The homogenized creep properties are presented for a range of volume fractions using different micromechanical models. Silicon carbide particle reinforced aluminum composite is considered for the FGM. This material combination is chosen since it is widely considered for high temperature applications. SiC typically does not undergo noticeable deformation with time compared to Al. As a result, it can be modeled as a non-creeping, elastic material. As for Aluminum, the combined time-hardening creep constitutive model incorporates primary and secondary deformation stages. The material properties of Al and SiC are tabulated in

        Table -1. The creep parameters have been reported by Lee, et al. [49] by fitting experimental data of Al-1.5Mg obtained from work of Krajewski, et al. [50]. A more detailed work with analysis and explanations of approximations have been reported in Ref. [46].

        Solid lines Iterative solution

        o FEA using ANSYS MAPDL

        Solid lines Iterative solution

        o FEA using ANSYS MAPDL

        Fig. 8: Evolution of circumferential (a) stress, and (b) strain at = and = for 10 h.

        Table -1: Elastic and creep properties of Al-6061 and SiC

        Material

        (GPa)

        1

        2

        3

        5

        6

        Al

        68.3

        0.345

        2.07e-7

        0.5

        -0.55

        1e-22

        7.6

        SiC

        470

        0.17

        For a given volume fraction, creep strain versus time curves is obtained for different load values. A commercial package, ANSYS Mechanical APDL R16.0 is used to solve and post-process the creep results for the FEM. To model the particles and matrix, PLANE183 (8- noded quadrilateral) elements are used for 2D simulations, and SOLID187 (10- noded quadratic tetrahedral solid) elements for 3D. The creep curves are fitted to the combined time-hardening equation using the curve-fitting tool in ANSYS MAPDL to estimate the parameters. Figure-9 illustrates the variation of homogenized creep strain versus time curves for different stress values of 40, 50, 60, 70 and 80 MPa obtained using the 2D unit-cell model of 20% SiC composite.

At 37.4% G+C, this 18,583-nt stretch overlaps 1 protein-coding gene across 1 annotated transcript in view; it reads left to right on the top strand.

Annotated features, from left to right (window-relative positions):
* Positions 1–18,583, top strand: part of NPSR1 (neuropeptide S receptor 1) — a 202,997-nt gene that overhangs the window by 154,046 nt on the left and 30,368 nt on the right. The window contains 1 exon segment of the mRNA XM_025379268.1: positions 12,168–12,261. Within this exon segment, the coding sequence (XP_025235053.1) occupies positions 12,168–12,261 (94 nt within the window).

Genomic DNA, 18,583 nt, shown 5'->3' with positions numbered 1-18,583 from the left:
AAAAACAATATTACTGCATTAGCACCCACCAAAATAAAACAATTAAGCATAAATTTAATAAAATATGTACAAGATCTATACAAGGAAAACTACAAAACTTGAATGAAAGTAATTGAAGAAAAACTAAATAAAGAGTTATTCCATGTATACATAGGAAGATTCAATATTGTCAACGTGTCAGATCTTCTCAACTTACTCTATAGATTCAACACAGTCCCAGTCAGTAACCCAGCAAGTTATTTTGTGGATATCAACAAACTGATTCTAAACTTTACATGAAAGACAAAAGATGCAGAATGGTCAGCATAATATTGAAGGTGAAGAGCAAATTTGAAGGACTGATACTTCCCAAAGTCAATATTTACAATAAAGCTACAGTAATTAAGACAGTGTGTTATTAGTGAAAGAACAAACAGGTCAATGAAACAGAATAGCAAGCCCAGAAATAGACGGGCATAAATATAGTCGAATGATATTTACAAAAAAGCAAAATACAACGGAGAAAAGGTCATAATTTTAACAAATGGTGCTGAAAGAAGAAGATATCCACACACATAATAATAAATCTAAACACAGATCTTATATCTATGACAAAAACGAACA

5. Results of macroscopic creep analysis

    A 2D axisymmetric finite element model using ANSYS MAPDL is used to analyze the macroscopic creep behavior of the FG thick cylinder for different volume fraction profiles. The finite element is meshed with 8-noded quadrilateral (PLANE183) elements.

    Fig. 9: Homogenized creep curves for different load values (2D unit-cell model, = 0.2)

    The volume fraction of constituent 2 at each location over the domain are determined from the gradation profile and assigned to each node as an initial state variable 2() [0,1]. The fraction of the two constituents adds up to 1, i.e., 1 + 2 = 1. The homogenized thermoelastic properties are calculated using the Mori-Tanaka [21] schemes. The effective creep properties for range of field-variable values are determined using the homogenization, ensemble averaging and surface fitting procedure. A macroscopic analysis is performed to obtain time-dependent stresses and strains.

    <>Fig. 10: Power-function volume fraction profiles for different values of ( = 0, = 0.5)

    Fig. illustrates the volume fraction profiles for different values of for power-function (Eq. 6) for = 0 and = 0.5. As exponent increases, the SiC content in the interior region (and the overall SiC content) of the cylinder decrease. The effect of parameter is translated into the macroscopic problem through a change in thermoelastic and creep behavior within the cylinder. Figure-11 shows the macroscopic creep strain histories at inner and outer surfaces, and stress distributions up to 150 h of creeping using the homogenized creep curves from the 2D micromechanical model. The composite is graded linearly ( = 1) in the radial direction with = 0 and = 0.5. The initial stress distribution curves (at = 0) are also shown as dashed lines.

    Initially, the radial stress is compressive throughout the cylinder and is equal to 15 MPa on the inner surface, and zero on the